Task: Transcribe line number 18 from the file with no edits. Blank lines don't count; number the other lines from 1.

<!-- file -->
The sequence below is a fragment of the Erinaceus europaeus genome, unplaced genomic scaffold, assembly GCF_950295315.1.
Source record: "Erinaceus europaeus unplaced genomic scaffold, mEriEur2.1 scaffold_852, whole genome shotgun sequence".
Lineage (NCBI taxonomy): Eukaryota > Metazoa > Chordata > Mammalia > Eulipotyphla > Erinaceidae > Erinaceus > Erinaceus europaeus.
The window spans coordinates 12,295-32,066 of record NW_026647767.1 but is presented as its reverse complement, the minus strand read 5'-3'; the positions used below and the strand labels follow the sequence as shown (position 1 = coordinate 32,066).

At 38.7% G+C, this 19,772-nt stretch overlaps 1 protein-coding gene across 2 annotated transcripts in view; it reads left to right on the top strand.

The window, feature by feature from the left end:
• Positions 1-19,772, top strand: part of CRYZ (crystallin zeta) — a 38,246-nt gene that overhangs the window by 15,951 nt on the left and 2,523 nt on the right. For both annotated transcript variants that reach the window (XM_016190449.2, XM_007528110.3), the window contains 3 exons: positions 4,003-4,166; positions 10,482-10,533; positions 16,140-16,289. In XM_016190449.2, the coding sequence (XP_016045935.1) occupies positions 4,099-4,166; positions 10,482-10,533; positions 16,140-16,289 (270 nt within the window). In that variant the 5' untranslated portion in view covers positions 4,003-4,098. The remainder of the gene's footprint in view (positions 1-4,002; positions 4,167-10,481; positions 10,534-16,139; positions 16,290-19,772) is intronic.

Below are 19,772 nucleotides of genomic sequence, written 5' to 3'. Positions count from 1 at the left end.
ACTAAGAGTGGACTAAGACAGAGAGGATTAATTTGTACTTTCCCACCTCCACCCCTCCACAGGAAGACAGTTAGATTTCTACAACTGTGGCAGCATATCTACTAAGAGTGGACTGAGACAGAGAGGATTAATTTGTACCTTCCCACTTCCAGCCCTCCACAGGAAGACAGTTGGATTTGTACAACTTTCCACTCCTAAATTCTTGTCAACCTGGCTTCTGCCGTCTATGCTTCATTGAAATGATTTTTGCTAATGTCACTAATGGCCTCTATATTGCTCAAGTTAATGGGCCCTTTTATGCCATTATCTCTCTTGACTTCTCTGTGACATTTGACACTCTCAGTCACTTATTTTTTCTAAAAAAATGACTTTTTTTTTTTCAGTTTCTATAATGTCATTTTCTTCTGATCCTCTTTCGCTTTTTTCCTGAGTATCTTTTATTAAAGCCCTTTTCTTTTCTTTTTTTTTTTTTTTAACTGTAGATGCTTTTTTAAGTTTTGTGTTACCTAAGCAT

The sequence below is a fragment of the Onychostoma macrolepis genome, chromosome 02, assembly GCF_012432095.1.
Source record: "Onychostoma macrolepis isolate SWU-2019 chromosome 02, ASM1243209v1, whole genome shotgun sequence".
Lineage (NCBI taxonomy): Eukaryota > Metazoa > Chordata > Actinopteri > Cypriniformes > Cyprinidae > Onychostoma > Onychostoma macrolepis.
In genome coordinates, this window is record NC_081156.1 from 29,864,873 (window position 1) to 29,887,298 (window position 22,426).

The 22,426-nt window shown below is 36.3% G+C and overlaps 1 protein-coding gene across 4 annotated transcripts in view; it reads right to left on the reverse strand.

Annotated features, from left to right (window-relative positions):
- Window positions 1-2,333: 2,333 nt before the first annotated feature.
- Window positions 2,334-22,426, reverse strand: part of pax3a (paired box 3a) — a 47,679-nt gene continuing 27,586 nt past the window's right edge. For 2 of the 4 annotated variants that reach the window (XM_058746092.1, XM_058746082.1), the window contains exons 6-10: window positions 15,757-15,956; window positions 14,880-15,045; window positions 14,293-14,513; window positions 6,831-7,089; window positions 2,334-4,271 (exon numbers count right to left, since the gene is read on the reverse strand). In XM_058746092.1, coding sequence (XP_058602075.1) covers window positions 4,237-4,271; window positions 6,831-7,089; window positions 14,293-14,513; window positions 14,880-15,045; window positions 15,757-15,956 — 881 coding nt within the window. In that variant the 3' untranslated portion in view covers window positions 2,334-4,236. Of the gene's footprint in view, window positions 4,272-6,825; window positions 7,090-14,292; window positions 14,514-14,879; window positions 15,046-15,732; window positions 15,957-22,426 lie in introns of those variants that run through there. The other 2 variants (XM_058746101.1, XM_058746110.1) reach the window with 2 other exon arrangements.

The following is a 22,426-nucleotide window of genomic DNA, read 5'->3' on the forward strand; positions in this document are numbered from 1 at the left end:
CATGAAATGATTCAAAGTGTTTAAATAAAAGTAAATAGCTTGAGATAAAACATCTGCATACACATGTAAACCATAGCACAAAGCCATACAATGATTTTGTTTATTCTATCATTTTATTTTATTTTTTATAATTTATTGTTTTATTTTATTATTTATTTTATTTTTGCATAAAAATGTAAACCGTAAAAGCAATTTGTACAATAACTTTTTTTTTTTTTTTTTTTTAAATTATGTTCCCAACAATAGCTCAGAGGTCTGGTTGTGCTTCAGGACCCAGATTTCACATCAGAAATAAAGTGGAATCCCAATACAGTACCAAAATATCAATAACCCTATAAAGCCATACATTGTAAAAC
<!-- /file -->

The following is a 22,426-nucleotide window of genomic DNA, read 5'->3' on the forward strand; positions in this document are numbered from 1 at the left end: